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About 25 years ago a freelanced writer, Ed Rampell, who had traveled to over a hundred South Seas islands because he specialized in Pacific island news. Then Ed had settled in Honolulu, and he had a hobby - South Seas movies. Even with a population around one million (including tourist) Rampell managed to find three other people on the island of O'ahu who had similar, serious interests in Hawaiian movies. Rampell was also able to contact the three others; DeSoto Brown, a part-Hawaiian author, collector and expert on 19th and 20th century Hawaiiana and a film and historian at the prominent Bishop museum in Honolulu; Bob Schmitt, the Hawai'i State Statistician, celebrated Hawaii historian and author of the first South Seas Cinema book Hawaii in the Movies 1898 to 1959; and Matt Locey, also part-Hawaiian who is a veteran of movie and TV production in Hawai'i, a member of the prestigious Directors Guild of America who has always dreamt to make, in his retirement, a documentary on Hawai'i movies. Rampell learned of the diversions and dreams that the other three had for this subject and managed to gather all four of them to meet. Even with the different backgrounds of each of the four, it was soon apparent that they shared the same interest and passion. In their first meeting it was also soon resolved that "South Seas" and Hawaii movies are within the same film category because from a "Hollywood's" ignorant prospective these movies were one and the same. With the cross mix of culture, customs and costumes of the Pacific, it was obvious that writers, producers, directors and art directors of most of these films had no knowledge that there were distinctions between the island nations. Also discovered in this first meeting was the realization that given the numbers and similarities of these films, there could be the argument that there exists a distinct film and TV genre about the South Seas. The foursome combined their research and shared some of their ephemere and other South Seas movie collectibles that they brought with them that night and this continued until today in the form of the South Seas Cinema Society. Soon after this first meeting the founding Society members discovered that in fact a justifiable film and TV genre had existed since Edison films of Hawai'i lensed in 1898 but this genre was not acknowledged and these founding four and many additional members of the Society has since then set out to change the "lost genre" into a legitimate and recognized film category.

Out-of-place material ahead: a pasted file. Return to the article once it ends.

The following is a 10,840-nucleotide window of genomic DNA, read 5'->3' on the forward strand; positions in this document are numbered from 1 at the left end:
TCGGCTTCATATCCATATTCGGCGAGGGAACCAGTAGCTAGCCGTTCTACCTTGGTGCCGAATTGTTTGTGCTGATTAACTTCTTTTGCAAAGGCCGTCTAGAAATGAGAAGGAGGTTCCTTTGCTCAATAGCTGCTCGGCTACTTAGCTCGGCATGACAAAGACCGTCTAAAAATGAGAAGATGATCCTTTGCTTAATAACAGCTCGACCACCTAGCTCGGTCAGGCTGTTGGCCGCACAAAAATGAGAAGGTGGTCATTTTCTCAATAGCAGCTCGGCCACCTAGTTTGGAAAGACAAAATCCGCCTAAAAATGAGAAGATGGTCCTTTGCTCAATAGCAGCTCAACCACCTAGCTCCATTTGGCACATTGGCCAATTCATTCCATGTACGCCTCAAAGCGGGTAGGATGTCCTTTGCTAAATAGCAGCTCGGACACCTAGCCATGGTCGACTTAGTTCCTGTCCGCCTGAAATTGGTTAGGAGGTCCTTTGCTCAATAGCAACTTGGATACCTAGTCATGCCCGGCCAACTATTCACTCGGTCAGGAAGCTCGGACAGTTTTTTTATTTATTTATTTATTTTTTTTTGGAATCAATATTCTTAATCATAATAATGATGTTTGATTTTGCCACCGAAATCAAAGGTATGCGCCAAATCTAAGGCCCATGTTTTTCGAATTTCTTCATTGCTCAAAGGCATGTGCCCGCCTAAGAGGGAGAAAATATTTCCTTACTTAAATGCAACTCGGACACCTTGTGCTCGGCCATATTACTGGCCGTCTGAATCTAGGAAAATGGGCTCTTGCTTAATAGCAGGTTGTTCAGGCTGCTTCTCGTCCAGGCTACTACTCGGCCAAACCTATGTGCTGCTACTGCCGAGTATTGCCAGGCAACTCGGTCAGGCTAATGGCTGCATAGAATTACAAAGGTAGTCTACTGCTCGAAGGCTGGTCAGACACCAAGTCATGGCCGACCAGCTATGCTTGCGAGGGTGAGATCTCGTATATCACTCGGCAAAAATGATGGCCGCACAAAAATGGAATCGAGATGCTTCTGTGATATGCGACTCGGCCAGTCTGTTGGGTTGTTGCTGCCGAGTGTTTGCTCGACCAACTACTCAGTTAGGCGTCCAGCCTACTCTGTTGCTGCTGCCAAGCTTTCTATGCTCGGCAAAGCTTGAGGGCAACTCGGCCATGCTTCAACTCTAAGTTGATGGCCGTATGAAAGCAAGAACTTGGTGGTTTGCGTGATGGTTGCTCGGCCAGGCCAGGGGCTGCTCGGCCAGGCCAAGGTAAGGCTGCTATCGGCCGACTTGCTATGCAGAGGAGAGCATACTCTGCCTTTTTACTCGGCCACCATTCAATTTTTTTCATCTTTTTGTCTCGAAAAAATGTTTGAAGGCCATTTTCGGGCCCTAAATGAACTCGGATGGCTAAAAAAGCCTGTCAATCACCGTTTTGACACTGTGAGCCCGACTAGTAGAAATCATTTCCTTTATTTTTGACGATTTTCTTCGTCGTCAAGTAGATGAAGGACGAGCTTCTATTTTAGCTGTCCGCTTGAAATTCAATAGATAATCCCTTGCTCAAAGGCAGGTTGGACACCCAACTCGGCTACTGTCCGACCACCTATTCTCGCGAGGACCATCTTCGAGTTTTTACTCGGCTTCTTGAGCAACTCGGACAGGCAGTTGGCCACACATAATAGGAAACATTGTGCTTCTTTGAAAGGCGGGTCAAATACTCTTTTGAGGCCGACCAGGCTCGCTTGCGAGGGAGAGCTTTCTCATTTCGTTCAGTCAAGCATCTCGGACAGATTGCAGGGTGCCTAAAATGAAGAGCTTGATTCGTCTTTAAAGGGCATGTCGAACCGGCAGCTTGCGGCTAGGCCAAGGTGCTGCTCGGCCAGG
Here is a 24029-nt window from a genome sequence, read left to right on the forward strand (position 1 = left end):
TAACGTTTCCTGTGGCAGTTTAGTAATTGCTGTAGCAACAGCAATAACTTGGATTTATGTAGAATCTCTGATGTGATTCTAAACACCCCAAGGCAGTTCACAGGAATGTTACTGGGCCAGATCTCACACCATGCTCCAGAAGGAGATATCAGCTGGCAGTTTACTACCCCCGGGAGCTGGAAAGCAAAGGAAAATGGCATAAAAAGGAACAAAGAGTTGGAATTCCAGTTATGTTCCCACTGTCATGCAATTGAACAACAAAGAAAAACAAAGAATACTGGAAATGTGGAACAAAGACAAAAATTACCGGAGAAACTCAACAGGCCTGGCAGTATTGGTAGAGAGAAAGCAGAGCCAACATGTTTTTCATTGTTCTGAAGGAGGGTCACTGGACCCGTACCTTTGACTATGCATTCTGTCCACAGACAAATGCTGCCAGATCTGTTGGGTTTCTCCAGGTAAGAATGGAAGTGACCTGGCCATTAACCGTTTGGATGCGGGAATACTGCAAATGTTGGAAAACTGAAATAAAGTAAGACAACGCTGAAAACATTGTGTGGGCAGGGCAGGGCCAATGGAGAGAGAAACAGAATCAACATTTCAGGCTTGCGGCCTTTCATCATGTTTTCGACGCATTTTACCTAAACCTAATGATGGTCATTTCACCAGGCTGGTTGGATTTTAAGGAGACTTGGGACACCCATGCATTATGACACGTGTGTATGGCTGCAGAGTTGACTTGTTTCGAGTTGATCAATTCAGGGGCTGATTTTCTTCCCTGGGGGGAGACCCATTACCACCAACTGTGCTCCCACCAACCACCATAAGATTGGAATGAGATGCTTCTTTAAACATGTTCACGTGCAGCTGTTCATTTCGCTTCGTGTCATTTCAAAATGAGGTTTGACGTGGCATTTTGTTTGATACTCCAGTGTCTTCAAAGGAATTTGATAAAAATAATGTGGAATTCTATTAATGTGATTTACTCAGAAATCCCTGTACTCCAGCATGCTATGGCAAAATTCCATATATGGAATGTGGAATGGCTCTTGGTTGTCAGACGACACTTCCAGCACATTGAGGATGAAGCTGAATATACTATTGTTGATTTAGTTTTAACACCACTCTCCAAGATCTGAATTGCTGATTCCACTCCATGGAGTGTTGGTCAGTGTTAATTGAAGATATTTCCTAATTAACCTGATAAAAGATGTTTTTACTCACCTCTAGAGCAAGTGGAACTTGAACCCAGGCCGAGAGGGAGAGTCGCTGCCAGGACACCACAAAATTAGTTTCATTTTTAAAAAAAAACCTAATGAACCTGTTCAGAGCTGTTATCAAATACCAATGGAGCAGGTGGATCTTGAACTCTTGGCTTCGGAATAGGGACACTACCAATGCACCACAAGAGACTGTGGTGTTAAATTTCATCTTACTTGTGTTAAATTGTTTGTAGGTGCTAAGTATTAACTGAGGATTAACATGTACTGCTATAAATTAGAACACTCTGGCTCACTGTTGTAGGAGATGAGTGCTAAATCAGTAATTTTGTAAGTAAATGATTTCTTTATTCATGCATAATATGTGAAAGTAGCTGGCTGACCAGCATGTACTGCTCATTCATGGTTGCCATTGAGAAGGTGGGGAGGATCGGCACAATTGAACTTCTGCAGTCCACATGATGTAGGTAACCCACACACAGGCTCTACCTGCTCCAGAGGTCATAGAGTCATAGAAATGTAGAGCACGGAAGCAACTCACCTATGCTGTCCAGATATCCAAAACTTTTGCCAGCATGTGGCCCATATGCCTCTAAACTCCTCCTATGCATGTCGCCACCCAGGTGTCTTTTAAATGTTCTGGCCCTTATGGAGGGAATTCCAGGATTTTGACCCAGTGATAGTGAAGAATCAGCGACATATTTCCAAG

Through the years members the Society has sponsored or has been the subject of books, newspaper and magazine articles, TV news stories, other society, university lectures and has even sponsored a Film Festival to get the word out. The Society has organized other members with similar interest throughout the Pacific and in Japan, Australia, Continental U.S. and Europe. The world wide web is the perfect venue to find others with the same passion on this subject and to promote the existence of this neglected but fun genre. Thus the sponsorship of this website, which has been attempted before, but "this" website, finally got off the ground and into the net.


Founders of the Society has chosen the Polynesian style of organization. Hang loose, no paper work, no fees nor any exchange of money, just the serious love and commitment to the genre. Just tell us why South Seas movies and television is of interest to you and we will register you for communications purposes and you will be a member. Simple as that. In Honolulu we have meetings to announce future new South Seas productions, share South Seas movie memorabilia, screen movies, comment on same films, take notes and eat and enjoy ourselves. Polynesian style; eat, relax, learn and have fun. No Jefferies rules of organizational conduct. But with the world wide web more lovers of this genre can become members and share news, photos, research, and comments over the net. No newsletters now, just this website and email blasts. And it is all at no cost to you or us (except for computers, software, service providers, web hosts, etc.). Of course if you are a bored "trust fund baby" or have money to blow, we don't mind monetary donations. The society has a dream of opening a museum on the subject of South Seas Cinema with a cafe and shop within to defray costs. Also a multi part documentary for PBS who in the past has approved the subject but we just had to find our own sponsors (money). (Excuse me can I have a million dollars?) We can dream, without dreaming nothing ever gets done. Again contact us through the webmaster in the CONTACTS page.


To study, promote & establish South Seas Cinema as a legitimate film genre.  To support indigenous Micronesian, Melanesian & Polynesian actors, screenwriters, and other filmmakers.  To collect and archive South Seas Cinema films, videos & their memorabilia.  To view, critique and categorize said films.   And to educate producers and audiences alike on proper representations of native Pacific Islanders and their cultures.

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